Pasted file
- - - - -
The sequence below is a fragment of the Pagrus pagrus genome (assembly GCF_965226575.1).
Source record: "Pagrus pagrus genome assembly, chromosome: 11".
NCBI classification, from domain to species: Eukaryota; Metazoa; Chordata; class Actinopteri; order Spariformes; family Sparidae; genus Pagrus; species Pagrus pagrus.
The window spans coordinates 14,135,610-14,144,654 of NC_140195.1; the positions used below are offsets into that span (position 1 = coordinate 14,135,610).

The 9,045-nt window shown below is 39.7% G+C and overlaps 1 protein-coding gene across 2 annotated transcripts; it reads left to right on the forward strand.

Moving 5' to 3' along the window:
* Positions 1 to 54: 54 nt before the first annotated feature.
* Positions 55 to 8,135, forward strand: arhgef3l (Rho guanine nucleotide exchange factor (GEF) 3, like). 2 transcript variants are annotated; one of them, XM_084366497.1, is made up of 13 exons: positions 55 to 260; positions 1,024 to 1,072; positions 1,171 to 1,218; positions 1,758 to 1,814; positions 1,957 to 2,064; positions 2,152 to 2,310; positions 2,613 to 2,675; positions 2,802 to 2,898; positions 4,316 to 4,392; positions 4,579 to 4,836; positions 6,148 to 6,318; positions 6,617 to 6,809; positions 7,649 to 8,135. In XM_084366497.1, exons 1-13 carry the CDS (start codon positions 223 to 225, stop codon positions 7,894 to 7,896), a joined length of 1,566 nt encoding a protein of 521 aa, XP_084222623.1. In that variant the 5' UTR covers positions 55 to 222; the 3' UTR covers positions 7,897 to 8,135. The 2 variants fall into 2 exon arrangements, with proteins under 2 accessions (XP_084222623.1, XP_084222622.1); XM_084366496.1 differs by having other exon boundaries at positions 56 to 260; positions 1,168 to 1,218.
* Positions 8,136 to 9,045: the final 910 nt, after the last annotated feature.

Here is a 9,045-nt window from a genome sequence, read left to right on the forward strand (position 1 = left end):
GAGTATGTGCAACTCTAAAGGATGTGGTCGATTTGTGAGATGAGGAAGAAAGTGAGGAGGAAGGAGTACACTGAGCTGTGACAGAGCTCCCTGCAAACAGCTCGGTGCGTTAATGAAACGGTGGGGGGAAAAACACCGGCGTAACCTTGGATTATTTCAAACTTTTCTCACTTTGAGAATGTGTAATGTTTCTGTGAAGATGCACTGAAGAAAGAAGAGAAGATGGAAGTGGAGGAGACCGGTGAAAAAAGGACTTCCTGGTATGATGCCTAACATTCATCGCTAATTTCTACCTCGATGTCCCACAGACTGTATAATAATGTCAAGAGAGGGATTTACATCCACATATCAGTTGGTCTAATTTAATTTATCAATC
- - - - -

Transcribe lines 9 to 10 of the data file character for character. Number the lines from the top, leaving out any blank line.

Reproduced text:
* Positions 8,136 to 9,045: the final 910 nt, after the last annotated feature.

Here is a 9,045-nt window from a genome sequence, read left to right on the forward strand (position 1 = left end):